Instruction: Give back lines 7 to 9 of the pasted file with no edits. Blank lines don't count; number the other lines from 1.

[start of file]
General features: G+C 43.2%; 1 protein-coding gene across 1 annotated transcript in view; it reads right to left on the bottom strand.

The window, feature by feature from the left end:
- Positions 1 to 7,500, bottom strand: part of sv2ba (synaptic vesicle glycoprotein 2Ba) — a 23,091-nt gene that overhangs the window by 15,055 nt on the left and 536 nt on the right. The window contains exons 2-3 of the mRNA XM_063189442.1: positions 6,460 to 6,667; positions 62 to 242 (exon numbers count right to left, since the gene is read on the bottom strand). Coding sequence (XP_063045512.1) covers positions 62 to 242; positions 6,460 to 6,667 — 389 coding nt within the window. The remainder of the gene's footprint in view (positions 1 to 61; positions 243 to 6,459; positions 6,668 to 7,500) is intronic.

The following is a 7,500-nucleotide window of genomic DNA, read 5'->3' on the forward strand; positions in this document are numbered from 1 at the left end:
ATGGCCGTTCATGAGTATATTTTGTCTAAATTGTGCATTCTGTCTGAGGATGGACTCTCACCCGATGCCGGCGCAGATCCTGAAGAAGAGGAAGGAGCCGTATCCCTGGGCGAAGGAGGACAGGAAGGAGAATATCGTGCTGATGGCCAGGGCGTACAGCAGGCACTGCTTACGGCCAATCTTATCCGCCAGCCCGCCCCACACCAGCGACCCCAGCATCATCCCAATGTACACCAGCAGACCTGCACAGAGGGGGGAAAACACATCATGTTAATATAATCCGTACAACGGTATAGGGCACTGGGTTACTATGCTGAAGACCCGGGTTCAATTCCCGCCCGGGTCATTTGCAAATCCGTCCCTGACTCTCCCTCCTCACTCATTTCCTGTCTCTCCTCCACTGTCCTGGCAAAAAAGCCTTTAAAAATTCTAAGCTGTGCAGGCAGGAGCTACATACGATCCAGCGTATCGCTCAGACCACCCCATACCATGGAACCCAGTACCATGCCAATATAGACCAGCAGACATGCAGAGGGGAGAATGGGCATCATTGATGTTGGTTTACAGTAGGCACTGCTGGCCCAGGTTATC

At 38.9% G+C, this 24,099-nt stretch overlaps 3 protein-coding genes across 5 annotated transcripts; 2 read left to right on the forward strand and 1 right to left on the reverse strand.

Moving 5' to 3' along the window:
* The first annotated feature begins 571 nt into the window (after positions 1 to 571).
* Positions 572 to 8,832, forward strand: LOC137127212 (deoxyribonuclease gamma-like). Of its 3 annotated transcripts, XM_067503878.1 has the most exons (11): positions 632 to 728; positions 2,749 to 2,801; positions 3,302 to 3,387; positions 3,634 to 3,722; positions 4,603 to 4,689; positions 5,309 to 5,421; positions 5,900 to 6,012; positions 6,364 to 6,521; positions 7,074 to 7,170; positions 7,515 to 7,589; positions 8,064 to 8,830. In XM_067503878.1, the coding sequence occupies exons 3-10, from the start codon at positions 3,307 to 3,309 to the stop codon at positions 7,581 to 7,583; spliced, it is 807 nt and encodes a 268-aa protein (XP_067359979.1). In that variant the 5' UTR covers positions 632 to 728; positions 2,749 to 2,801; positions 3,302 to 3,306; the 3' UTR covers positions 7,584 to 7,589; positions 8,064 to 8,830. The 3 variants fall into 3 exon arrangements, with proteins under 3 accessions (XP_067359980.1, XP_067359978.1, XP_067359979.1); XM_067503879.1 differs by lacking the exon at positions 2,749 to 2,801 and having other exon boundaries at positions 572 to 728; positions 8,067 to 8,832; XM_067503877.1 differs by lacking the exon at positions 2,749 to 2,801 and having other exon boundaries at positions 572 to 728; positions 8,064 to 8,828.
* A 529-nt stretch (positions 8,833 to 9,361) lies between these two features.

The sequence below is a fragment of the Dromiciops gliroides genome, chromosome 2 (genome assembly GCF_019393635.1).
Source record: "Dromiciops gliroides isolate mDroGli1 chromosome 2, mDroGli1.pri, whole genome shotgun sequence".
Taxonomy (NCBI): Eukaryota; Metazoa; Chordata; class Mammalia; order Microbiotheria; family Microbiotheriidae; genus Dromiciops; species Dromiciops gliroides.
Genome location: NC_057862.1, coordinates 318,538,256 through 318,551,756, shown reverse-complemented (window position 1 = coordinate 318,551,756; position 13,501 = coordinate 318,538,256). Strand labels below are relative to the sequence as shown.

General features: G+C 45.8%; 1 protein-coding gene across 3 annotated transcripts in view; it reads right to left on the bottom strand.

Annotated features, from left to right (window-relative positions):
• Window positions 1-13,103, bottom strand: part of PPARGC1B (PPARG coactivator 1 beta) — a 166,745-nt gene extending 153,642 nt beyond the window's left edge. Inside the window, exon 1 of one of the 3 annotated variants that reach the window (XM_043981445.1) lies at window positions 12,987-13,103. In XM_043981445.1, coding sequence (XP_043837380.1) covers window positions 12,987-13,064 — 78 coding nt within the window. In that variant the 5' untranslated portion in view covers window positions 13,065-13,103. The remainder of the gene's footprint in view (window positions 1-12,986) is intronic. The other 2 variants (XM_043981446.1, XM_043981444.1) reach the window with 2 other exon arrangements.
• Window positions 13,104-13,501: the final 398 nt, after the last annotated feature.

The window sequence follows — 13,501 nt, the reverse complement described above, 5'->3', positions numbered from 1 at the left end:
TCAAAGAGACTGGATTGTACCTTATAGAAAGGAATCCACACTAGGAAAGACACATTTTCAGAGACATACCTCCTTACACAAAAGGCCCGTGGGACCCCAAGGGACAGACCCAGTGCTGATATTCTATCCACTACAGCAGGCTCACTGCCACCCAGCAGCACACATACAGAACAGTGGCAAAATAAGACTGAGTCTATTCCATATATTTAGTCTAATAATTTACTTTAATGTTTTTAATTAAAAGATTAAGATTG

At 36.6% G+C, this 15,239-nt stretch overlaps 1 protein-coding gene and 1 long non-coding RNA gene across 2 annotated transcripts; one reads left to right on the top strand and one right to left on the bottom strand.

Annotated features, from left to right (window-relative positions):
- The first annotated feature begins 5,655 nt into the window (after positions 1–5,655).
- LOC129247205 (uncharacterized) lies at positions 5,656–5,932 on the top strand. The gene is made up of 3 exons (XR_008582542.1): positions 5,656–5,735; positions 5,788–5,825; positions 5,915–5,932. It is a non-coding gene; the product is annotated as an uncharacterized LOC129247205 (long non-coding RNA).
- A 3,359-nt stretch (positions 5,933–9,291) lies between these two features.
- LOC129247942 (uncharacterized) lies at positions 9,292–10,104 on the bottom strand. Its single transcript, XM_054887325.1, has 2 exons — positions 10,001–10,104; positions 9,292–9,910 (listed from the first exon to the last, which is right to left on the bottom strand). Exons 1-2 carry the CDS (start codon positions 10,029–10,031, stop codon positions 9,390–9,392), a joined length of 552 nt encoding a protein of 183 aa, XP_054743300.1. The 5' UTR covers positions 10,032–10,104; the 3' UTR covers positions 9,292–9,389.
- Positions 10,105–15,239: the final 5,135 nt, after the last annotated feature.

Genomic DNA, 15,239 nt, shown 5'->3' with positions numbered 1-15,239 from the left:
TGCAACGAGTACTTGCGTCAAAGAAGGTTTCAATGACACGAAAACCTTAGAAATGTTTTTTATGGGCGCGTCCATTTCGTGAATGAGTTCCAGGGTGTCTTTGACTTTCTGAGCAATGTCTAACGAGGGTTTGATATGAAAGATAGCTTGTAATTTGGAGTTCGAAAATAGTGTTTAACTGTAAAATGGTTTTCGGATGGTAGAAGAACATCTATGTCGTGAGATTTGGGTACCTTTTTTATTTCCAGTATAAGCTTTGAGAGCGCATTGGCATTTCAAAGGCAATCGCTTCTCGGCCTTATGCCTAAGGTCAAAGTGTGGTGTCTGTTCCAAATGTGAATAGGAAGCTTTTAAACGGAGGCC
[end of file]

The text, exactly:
Moving 5' to 3' along the window:
* The first annotated feature begins 571 nt into the window (after positions 1 to 571).
* Positions 572 to 8,832, forward strand: LOC137127212 (deoxyribonuclease gamma-like). Of its 3 annotated transcripts, XM_067503878.1 has the most exons (11): positions 632 to 728; positions 2,749 to 2,801; positions 3,302 to 3,387; positions 3,634 to 3,722; positions 4,603 to 4,689; positions 5,309 to 5,421; positions 5,900 to 6,012; positions 6,364 to 6,521; positions 7,074 to 7,170; positions 7,515 to 7,589; positions 8,064 to 8,830. In XM_067503878.1, the coding sequence occupies exons 3-10, from the start codon at positions 3,307 to 3,309 to the stop codon at positions 7,581 to 7,583; spliced, it is 807 nt and encodes a 268-aa protein (XP_067359979.1). In that variant the 5' UTR covers positions 632 to 728; positions 2,749 to 2,801; positions 3,302 to 3,306; the 3' UTR covers positions 7,584 to 7,589; positions 8,064 to 8,830. The 3 variants fall into 3 exon arrangements, with proteins under 3 accessions (XP_067359980.1, XP_067359978.1, XP_067359979.1); XM_067503879.1 differs by lacking the exon at positions 2,749 to 2,801 and having other exon boundaries at positions 572 to 728; positions 8,067 to 8,832; XM_067503877.1 differs by lacking the exon at positions 2,749 to 2,801 and having other exon boundaries at positions 572 to 728; positions 8,064 to 8,828.